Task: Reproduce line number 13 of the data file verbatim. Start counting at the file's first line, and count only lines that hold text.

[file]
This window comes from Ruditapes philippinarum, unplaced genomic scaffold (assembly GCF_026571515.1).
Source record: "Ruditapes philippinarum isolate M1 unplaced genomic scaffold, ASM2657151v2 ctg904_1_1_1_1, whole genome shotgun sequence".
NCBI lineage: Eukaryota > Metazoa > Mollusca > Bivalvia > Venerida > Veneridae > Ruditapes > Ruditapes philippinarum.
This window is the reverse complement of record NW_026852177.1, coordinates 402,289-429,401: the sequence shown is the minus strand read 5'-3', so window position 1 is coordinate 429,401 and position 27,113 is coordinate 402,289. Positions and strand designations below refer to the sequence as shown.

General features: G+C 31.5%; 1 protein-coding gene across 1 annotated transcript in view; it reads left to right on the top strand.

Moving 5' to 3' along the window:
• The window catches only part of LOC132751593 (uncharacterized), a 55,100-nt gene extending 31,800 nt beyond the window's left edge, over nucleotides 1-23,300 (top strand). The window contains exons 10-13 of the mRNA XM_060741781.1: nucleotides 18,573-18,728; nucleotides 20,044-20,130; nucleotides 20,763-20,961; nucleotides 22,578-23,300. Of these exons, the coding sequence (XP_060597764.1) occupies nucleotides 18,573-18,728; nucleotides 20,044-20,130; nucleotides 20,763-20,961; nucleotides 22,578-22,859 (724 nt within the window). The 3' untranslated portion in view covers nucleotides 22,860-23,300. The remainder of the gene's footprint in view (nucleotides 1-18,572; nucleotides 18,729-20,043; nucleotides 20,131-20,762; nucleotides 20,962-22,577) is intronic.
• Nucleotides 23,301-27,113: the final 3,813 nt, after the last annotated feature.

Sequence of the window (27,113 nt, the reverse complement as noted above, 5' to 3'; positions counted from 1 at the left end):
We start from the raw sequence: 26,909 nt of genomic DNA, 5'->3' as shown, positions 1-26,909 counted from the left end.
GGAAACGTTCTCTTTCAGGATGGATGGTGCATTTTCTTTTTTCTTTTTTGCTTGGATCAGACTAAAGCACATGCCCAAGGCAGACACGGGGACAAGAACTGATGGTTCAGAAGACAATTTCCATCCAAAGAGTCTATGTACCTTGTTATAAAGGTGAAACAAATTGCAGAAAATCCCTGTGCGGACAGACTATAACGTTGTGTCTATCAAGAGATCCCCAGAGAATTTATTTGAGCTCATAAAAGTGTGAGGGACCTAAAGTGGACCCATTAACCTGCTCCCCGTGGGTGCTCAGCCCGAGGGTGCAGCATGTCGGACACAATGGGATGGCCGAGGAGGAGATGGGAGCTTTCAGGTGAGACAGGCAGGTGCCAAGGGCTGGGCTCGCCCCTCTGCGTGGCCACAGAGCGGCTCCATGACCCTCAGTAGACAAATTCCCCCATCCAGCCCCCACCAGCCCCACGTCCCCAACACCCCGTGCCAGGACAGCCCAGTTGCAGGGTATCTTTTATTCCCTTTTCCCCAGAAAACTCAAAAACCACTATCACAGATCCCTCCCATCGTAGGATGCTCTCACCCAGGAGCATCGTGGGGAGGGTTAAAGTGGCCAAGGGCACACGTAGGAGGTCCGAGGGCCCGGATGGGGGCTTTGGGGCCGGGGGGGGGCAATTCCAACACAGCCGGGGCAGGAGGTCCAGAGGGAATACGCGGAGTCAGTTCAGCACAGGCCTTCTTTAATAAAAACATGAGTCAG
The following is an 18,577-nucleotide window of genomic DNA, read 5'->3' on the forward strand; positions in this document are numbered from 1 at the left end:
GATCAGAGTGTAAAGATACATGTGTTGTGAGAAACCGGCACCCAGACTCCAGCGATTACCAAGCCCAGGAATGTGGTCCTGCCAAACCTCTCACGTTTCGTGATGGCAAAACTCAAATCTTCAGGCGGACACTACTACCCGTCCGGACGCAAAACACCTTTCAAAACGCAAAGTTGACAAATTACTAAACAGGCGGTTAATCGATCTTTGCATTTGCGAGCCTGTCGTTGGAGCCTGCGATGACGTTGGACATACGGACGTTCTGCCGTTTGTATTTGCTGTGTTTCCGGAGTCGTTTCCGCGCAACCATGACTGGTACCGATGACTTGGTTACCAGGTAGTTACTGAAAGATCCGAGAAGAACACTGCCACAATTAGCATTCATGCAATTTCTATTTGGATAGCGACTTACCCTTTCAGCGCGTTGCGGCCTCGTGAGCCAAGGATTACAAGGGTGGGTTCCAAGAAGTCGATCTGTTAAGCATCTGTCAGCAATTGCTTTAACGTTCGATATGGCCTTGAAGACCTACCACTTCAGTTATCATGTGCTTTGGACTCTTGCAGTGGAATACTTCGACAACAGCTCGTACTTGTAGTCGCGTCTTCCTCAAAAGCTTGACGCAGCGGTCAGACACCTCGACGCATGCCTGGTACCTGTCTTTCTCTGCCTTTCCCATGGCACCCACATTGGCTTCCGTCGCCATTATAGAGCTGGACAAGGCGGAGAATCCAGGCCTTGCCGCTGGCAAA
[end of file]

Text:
GATCAGAGTGTAAAGATACATGTGTTGTGAGAAACCGGCACCCAGACTCCAGCGATTACCAAGCCCAGGAATGTGGTCCTGCCAAACCTCTCACGTTTCGTGATGGCAAAACTCAAATCTTCAGGCGGACACTACTACCCGTCCGGACGCAAAACACCTTTCAAAACGCAAAGTTGACAAATTACTAAACAGGCGGTTAATCGATCTTTGCATTTGCGAGCCTGTCGTTGGAGCCTGCGATGACGTTGGACATACGGACGTTCTGCCGTTTGTATTTGCTGTGTTTCCGGAGTCGTTTCCGCGCAACCATGACTGGTACCGATGACTTGGTTACCAGGTAGTTACTGAAAGATCCGAGAAGAACACTGCCACAATTAGCATTCATGCAATTTCTATTTGGATAGCGACTTACCCTTTCAGCGCGTTGCGGCCTCGTGAGCCAAGGATTACAAGGGTGGGTTCCAAGAAGTCGATCTGTTAAGCATCTGTCAGCAATTGCTTTAACGTTCGATATGGCCTTGAAGACCTACCACTTCAGTTATCATGTGCTTTGGACTCTTGCAGTGGAATACTTCGACAACAGCTCGTACTTGTAGTCGCGTCTTCCTCAAAAGCTTGACGCAGCGGTCAGACACCTCGACGCATGCCTGGTACCTGTCTTTCTCTGCCTTTCCCATGGCACCCACATTGGCTTCCGTCGCCATTATAGAGCTGGACAAGGCGGAGAATCCAGGCCTTGCCGCTGGCAAA